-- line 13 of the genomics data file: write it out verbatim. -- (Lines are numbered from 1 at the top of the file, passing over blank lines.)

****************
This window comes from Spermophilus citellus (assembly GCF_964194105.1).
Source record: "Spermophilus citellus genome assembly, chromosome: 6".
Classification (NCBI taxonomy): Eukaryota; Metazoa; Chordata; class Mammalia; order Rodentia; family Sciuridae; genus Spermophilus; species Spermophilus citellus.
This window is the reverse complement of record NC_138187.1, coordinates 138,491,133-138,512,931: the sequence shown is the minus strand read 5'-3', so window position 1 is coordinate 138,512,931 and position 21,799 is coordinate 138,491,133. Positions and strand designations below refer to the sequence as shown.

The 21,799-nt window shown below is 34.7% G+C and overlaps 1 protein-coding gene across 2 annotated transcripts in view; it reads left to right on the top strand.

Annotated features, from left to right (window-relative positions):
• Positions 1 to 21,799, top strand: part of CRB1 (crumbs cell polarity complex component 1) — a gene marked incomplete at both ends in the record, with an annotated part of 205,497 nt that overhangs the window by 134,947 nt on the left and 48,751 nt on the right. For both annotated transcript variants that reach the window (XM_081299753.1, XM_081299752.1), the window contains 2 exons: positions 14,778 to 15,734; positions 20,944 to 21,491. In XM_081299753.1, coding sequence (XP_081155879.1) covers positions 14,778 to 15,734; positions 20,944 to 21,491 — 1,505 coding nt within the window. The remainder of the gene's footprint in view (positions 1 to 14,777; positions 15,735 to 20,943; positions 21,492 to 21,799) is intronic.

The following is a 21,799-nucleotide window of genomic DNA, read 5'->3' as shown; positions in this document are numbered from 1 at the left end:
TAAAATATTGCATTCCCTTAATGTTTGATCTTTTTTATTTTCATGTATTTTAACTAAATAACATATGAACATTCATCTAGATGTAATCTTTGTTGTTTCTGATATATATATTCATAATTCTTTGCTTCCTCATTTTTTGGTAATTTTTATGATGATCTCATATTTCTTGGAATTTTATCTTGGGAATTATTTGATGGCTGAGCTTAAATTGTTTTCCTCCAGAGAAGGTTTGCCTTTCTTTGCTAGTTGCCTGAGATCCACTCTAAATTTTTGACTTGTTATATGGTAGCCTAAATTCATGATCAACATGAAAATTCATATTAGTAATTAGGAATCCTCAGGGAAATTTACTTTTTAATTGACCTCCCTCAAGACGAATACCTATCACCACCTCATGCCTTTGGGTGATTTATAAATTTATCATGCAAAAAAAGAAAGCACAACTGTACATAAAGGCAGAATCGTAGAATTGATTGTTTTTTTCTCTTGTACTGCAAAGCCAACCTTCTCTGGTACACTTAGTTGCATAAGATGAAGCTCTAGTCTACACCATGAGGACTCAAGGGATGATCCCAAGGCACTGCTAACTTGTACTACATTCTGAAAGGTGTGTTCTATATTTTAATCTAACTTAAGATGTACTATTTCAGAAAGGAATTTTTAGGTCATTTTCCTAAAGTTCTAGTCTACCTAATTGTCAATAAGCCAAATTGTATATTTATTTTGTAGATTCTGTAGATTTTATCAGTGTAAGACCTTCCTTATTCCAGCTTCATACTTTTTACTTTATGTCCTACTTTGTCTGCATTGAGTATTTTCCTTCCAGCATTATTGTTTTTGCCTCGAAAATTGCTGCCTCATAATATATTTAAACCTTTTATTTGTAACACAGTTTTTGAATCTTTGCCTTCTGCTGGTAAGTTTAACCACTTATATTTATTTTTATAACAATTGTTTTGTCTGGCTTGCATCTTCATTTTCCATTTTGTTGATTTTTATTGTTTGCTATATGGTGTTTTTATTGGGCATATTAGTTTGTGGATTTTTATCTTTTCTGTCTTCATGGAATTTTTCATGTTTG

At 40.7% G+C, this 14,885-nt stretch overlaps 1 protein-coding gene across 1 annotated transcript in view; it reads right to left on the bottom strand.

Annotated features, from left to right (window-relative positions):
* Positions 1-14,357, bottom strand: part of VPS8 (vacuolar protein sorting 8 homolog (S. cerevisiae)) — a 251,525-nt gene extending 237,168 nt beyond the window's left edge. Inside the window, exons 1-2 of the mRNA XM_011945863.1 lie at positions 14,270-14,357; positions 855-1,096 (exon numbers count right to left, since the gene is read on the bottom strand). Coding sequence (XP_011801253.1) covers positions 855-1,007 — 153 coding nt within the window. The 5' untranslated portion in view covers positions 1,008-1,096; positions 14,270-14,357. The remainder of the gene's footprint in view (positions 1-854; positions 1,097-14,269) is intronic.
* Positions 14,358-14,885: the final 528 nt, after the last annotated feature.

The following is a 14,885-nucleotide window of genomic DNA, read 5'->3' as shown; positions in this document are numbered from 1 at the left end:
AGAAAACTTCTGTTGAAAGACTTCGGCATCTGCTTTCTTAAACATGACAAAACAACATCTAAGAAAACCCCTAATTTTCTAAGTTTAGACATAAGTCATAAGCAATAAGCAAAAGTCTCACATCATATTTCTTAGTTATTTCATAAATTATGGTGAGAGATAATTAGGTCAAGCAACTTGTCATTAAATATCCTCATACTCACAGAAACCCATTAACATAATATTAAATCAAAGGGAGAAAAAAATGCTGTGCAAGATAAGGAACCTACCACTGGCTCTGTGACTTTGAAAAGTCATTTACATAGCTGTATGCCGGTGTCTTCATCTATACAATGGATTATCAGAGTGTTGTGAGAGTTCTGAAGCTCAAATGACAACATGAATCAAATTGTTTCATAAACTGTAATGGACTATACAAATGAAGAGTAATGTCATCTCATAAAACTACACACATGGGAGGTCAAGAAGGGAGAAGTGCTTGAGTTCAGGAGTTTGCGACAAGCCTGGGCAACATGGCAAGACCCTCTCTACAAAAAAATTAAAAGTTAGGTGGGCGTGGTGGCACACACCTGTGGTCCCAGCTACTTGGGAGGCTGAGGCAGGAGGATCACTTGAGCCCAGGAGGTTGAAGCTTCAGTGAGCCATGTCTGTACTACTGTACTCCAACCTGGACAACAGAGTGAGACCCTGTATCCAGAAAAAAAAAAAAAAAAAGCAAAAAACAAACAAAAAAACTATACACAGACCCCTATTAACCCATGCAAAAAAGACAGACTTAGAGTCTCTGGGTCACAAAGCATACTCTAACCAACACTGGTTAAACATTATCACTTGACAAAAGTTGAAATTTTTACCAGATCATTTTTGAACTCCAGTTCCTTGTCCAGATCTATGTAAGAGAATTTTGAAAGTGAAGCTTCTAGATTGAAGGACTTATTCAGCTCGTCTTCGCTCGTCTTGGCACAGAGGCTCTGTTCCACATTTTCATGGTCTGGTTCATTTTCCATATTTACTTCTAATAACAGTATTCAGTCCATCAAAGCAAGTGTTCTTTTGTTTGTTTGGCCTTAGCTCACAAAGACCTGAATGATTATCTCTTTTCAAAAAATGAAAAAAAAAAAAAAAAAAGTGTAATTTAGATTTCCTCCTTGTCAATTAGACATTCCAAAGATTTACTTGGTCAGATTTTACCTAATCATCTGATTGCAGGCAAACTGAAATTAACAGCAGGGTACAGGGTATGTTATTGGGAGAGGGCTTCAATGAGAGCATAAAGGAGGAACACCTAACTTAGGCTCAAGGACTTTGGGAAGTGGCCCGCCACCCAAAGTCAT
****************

* Positions 14,358-14,885: the final 528 nt, after the last annotated feature.